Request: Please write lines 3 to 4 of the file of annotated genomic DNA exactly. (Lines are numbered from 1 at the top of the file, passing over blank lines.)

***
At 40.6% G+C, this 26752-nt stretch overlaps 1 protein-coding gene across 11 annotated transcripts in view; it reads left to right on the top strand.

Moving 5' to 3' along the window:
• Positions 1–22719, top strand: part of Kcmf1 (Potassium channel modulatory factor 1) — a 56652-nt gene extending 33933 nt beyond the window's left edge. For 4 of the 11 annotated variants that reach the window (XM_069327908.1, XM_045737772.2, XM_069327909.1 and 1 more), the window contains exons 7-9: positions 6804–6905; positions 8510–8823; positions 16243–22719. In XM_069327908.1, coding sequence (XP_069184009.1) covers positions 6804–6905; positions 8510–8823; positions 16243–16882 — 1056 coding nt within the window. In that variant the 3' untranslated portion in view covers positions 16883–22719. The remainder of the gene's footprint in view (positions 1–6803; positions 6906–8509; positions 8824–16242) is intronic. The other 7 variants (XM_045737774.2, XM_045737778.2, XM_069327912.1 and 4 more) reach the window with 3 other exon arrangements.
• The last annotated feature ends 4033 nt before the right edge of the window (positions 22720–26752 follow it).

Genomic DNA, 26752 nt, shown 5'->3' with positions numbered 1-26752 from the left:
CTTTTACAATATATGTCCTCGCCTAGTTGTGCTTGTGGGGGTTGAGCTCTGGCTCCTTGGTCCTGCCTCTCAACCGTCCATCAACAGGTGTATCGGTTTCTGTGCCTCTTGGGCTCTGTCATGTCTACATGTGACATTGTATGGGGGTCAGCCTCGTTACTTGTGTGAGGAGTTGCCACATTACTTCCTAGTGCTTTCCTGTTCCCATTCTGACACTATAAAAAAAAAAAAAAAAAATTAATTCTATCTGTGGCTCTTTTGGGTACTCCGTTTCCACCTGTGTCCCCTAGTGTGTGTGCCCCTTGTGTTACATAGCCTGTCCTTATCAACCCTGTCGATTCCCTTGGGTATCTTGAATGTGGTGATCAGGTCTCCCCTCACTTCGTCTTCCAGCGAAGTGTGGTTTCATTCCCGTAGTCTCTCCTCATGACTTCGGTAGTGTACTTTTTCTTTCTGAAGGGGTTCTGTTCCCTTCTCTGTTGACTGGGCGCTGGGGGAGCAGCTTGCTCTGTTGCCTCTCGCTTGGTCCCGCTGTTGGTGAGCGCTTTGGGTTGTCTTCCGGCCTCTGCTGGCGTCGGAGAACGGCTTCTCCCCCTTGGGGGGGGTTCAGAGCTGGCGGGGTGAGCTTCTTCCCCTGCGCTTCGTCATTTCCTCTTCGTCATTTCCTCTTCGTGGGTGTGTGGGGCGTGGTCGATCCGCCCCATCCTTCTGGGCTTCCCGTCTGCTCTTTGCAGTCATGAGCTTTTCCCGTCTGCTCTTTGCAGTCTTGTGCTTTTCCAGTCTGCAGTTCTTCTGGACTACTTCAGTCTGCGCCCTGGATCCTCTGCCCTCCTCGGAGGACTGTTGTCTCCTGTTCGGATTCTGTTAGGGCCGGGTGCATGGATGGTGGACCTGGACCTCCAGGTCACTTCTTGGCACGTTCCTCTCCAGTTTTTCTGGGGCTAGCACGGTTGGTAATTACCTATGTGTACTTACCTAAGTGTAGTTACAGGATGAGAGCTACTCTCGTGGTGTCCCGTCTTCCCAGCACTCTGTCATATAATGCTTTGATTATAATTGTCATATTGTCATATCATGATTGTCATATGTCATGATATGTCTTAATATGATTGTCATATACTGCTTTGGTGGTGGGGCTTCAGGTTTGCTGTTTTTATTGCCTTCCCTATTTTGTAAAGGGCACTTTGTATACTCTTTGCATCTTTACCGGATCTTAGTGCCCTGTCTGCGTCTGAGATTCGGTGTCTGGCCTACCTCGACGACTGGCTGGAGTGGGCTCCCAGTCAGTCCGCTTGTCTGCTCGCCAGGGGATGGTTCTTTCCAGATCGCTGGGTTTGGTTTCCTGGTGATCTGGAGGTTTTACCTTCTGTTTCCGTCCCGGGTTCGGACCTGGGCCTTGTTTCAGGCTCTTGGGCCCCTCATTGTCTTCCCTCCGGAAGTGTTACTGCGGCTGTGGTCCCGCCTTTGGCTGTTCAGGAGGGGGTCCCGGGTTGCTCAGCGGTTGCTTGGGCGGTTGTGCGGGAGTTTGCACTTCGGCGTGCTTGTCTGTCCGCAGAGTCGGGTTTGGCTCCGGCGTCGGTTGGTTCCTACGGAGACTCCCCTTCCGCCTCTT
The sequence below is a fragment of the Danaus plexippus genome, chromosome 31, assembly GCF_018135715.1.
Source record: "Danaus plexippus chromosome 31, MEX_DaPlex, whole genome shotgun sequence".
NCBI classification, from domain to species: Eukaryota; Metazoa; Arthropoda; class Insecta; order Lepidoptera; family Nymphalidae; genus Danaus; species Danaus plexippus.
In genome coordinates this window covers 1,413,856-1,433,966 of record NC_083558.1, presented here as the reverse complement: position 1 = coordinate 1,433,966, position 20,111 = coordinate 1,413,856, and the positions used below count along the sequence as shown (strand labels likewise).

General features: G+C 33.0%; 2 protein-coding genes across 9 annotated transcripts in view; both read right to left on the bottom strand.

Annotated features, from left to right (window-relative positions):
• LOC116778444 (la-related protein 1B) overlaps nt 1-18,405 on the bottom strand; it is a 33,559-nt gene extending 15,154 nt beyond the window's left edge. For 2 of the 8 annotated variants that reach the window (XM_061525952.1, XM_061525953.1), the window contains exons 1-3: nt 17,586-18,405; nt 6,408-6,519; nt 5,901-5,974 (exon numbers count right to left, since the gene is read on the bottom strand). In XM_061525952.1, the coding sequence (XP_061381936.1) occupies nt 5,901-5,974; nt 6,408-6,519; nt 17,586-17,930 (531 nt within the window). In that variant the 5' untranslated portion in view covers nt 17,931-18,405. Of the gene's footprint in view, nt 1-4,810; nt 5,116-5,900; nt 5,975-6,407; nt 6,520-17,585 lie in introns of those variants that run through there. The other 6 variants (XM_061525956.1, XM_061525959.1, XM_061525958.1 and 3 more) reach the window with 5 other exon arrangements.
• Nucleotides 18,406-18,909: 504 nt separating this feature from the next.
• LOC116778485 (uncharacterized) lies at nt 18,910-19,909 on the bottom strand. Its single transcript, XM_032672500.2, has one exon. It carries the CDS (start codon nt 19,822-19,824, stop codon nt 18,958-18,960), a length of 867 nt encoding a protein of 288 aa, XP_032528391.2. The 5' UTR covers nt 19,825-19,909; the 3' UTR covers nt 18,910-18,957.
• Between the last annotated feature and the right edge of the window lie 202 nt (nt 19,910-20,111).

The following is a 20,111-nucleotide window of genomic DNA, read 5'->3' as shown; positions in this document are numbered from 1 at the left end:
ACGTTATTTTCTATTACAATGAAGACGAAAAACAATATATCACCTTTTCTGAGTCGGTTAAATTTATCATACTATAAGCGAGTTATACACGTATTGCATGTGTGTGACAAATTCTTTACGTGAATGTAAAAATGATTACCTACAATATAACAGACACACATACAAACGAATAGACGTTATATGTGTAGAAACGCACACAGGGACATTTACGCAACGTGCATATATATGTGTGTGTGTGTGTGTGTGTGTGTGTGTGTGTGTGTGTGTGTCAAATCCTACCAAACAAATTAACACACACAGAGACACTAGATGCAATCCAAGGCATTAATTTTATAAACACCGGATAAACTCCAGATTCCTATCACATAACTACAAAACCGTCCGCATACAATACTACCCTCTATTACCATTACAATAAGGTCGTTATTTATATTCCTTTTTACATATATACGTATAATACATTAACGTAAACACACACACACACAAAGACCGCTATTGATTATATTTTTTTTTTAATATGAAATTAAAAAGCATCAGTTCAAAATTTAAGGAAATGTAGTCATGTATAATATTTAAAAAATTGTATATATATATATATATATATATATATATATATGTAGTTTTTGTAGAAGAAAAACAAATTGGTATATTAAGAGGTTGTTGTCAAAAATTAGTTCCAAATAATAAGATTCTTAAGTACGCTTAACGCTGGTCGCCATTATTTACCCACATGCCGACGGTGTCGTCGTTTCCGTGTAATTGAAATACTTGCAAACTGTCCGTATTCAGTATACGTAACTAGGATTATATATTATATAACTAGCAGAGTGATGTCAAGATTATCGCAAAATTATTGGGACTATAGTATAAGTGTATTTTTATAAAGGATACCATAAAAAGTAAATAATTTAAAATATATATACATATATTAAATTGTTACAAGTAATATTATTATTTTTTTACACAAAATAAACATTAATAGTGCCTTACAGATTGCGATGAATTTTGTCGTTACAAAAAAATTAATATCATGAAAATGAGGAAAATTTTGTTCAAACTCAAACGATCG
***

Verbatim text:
• Positions 1–22719, top strand: part of Kcmf1 (Potassium channel modulatory factor 1) — a 56652-nt gene extending 33933 nt beyond the window's left edge. For 4 of the 11 annotated variants that reach the window (XM_069327908.1, XM_045737772.2, XM_069327909.1 and 1 more), the window contains exons 7-9: positions 6804–6905; positions 8510–8823; positions 16243–22719. In XM_069327908.1, coding sequence (XP_069184009.1) covers positions 6804–6905; positions 8510–8823; positions 16243–16882 — 1056 coding nt within the window. In that variant the 3' untranslated portion in view covers positions 16883–22719. The remainder of the gene's footprint in view (positions 1–6803; positions 6906–8509; positions 8824–16242) is intronic. The other 7 variants (XM_045737774.2, XM_045737778.2, XM_069327912.1 and 4 more) reach the window with 3 other exon arrangements.
• The last annotated feature ends 4033 nt before the right edge of the window (positions 22720–26752 follow it).